We have previously reported that a quinolizidine natural product, aloperine, and its analogs can inhibit influenza virus and/or HIV-1 at low µM concentrations.
The main goal of this study was to further optimize aloperine for improved anti-influenza virus activity.
Structural modifications have been focused on the N12 position of aloperine scaffold. Conventional chemical synthesis was used to obtain derivatives with improved antiviral activities. The anti-HIV and anti-influenza virus activities of the synthesized compounds were determined using an MT4 cell-based HIV-1 replication assay and an anti-influenza virus infection of MDCK cell assay, respectively.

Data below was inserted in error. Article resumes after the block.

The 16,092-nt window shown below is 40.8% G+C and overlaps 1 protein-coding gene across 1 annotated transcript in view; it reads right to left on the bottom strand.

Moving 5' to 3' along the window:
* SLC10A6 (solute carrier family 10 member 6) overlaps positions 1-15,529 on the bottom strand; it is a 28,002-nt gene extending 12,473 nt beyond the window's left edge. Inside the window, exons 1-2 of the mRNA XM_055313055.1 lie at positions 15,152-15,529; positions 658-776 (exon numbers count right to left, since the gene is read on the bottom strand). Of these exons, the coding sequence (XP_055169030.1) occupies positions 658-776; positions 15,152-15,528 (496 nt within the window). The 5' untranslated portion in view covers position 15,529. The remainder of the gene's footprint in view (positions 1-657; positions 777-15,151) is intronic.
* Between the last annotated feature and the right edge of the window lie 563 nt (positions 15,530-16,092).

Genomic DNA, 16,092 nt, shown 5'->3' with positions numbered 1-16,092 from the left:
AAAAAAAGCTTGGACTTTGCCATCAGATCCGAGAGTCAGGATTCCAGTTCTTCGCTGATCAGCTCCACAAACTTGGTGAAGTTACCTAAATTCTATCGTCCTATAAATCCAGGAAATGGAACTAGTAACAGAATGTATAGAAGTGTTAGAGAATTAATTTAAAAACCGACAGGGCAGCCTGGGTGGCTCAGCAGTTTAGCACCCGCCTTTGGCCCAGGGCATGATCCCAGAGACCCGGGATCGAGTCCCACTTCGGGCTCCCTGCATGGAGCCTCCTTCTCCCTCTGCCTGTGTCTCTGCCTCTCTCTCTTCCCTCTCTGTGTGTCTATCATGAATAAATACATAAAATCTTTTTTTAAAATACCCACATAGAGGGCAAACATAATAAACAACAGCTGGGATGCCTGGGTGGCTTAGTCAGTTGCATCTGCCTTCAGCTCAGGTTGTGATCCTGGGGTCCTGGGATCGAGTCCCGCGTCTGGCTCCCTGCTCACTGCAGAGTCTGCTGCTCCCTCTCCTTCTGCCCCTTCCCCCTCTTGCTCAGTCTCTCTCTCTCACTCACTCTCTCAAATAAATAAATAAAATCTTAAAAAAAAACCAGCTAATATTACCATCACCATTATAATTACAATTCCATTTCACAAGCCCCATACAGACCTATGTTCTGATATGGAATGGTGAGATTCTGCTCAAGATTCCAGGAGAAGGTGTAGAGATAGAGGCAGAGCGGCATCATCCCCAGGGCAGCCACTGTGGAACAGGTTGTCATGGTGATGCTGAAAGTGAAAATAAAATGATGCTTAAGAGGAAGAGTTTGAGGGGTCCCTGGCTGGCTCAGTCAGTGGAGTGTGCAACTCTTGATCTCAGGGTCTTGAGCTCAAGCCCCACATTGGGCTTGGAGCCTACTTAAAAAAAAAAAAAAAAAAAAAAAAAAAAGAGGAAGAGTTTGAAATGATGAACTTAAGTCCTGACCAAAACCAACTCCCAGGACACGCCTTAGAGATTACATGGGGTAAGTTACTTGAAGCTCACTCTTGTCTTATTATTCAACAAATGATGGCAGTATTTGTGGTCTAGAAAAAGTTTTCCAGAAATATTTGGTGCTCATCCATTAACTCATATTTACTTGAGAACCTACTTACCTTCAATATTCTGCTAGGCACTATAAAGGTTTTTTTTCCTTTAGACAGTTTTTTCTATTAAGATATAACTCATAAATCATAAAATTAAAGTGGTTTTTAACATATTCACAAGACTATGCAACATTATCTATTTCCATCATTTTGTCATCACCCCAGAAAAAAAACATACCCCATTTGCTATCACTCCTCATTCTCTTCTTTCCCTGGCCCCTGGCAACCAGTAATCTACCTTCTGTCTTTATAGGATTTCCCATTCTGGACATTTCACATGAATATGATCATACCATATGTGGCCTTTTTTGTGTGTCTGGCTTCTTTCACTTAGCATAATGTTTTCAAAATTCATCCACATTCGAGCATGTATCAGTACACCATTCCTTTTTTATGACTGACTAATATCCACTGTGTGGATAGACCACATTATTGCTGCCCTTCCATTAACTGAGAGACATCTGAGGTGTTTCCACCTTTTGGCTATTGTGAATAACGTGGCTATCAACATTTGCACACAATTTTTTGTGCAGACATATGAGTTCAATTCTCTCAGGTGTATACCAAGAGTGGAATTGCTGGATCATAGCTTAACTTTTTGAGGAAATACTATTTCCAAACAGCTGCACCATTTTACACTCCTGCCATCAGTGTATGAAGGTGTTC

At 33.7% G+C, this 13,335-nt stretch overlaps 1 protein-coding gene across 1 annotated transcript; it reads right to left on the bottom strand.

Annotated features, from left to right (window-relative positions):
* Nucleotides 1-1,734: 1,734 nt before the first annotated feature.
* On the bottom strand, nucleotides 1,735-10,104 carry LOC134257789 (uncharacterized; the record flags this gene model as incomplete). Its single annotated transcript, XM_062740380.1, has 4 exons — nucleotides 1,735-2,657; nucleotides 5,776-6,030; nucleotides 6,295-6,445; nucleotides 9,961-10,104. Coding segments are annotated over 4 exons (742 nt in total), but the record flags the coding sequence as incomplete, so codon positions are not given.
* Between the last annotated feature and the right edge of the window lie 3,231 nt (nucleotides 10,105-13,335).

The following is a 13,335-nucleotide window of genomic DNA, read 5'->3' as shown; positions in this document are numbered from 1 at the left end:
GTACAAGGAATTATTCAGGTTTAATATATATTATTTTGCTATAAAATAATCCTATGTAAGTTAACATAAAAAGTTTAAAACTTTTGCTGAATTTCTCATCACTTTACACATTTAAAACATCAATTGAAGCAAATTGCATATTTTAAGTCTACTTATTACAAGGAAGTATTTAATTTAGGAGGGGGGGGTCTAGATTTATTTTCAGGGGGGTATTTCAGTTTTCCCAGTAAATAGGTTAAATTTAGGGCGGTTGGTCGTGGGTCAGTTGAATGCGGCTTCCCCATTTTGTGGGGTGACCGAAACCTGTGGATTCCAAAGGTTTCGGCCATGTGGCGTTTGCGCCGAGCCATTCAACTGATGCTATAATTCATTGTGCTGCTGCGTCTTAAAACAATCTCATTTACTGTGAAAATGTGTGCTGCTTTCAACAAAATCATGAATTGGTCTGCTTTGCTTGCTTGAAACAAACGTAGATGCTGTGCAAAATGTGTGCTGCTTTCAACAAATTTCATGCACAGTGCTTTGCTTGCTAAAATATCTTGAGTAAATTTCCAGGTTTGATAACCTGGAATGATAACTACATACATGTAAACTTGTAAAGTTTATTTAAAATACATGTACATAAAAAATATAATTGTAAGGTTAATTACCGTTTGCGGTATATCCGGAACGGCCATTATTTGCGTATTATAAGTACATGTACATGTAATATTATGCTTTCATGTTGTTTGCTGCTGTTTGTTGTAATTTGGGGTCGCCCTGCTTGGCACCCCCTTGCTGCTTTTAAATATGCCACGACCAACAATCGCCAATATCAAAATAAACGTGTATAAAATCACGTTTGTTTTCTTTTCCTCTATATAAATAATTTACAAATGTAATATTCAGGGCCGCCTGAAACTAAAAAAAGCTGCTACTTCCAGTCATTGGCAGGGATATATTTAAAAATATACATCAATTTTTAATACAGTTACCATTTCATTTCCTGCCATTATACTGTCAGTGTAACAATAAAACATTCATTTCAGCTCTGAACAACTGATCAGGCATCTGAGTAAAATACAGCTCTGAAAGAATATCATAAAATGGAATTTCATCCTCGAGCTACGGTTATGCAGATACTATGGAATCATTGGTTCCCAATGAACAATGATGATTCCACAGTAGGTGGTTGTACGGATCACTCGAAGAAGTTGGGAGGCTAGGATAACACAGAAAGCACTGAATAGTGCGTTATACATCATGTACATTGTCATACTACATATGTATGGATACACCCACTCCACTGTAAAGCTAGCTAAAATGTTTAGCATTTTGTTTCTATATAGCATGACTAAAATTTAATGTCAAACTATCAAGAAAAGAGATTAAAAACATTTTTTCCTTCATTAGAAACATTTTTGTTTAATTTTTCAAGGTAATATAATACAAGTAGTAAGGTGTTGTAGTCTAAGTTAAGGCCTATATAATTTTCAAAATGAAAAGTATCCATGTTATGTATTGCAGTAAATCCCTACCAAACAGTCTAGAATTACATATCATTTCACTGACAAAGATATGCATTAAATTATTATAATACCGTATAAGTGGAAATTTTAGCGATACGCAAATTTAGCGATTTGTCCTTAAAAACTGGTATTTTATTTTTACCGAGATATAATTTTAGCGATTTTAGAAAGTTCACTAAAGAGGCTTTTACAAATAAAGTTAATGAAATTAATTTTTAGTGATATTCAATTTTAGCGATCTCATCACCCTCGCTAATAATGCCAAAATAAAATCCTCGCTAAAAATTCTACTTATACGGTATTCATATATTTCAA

Aloperine derivatives can be classified into three activity groups: those that exhibit anti-HIV activity only, anti- influenza virus only, or activity against both viruses. Aloperine optimized for potent anti-influenza activity often lost antiHIV-1 activity, and vice versa. Compound 19 inhibited influenza virus PR8 replication with an IC50 of 0.091 µM, which is approximately 160- and 60-fold more potent than aloperine and the previously reported aloperine derivative compound 3, respectively.
The data suggest that aloperine is a privileged scaffold that can be modified to become a selective antiviral compound with markedly improved potency against influenza virus or HIV-1.

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